• FIGS. 24 to 26 show examples similar to FIG. 23 but with the pixels split to comprise two apertures each containing a bump feature.
  • FIG. 24 similarly comprises three bump features 274, 276 and 278 laterally spaced across two rows of the same color. Liquid crystal disclinations are present in regions between the bump features 274, 276 so an additional masking area 275 is inserted to remove visibility of the disclinations. This further requires modification of the pixel boundaries in order to maintain the zeta (ζ) function uniformity. In this example, the edges of the apertures are inclined with respect to the vertical which achieves a greater aperture ratio than for vertical edges in which the pixels are vertically offset as will be shown in FIG. 27. Increasing the number of bump features thus improves the ACU. Similarly FIGS. 25 and 26 show four bump features 280, 282, 284, 286 averaged across two adjacent rows of the same color. Varying the bump feature position may be extended over more than two rows. As shown in FIG. 25, the bump features 286 do not necessarily have to appear in the pixel aperture.
  • FIG. 27 shows a further arrangement of pixel apertures and bump feature compensation features for use in a two view display with vertical lenses. Pixel columns 288, 289 are under a first lens of the lens array 172 while pixel column 290 is under the adjacent lens of the lens array 172. The pixels are arranged in a group of four rows 291, 292, 293, 294. Apertures 295, 296 and 297 have a width of half of the pixel pitch while aperture 298 has a width of quarter of the pixel pitch. The lateral position of the bump feature 104 in each of the apertures 295, 296 and 297 is different so as to provide a more uniform ACU as will be described. The length of the pixels in a direction parallel to the ray lines 64 is substantially constant other than in the bump feature 104 and bump feature compensation feature 220 for reasons explained previously. Alternatively, the pixel edges may be sloped and overlapping so that the zeta (ζ) function is constant. Within the group of rows the total ray line 299 overlap at any position across the aperture is constant at two pixel aperture lengths in a direction parallel to the ray lines 64. Advantageously, this arrangement provides a regular sequence of bump features 104 as shown by the sequence of ray lines 300. Thus such an arrangement has a good ACU performance as well as good AIU performance in radially symmetric mode devices.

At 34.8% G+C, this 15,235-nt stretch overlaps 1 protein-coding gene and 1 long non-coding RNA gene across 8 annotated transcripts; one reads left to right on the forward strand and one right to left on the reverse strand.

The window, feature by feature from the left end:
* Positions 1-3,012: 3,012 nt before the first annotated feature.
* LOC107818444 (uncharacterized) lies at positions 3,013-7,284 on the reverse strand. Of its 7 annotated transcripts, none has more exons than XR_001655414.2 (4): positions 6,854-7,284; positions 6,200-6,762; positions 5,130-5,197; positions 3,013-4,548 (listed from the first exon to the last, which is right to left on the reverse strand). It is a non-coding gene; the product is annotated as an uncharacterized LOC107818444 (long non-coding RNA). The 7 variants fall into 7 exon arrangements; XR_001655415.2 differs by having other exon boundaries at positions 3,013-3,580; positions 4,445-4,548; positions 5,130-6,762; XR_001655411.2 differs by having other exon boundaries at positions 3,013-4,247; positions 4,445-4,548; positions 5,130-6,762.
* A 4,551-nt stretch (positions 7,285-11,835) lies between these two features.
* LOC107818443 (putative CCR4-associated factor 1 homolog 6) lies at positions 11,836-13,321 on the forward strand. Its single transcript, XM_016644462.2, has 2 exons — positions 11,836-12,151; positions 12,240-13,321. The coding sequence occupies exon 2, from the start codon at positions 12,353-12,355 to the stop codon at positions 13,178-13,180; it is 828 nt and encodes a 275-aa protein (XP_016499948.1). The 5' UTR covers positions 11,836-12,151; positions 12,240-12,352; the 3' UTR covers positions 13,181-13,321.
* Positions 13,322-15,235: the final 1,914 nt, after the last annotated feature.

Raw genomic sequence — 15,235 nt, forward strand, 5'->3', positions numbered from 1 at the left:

• The embodiments of the invention described hereinbefore comprise vertical lenses and vertical columns of pixels. However, the present invention can be applied to several different configurations including those shown in FIG. 15 a to FIG. 15 d for both lenticular screens and parallax barriers. FIG. 28 shows a further embodiment in which the lenses are tilted with respect to an array of substantially radially symmetric mode pixel apertures 301 and 303 in a manner similar to FIG. 15 c. In this case, the bump feature compensation features 302, 304 are laterally offset with respect to the bump feature regions 305 along the ray line 64 parallel to the geometric lens axis. Further rectangular cutout sections are shown to improve AIU. The shape of the bump feature compensation features 302, 304 are modified from semi-circles shown previously so as to provide zeta (ζ) function 306 uniformity and further to minimise xi (ζ) function 308 uniformity. Advantageously the AIU and ACU of slanted lens multiview displays can be enhanced, while increasing 3D and 2D image quality and reducing the cost of the optical components for the reasons described above.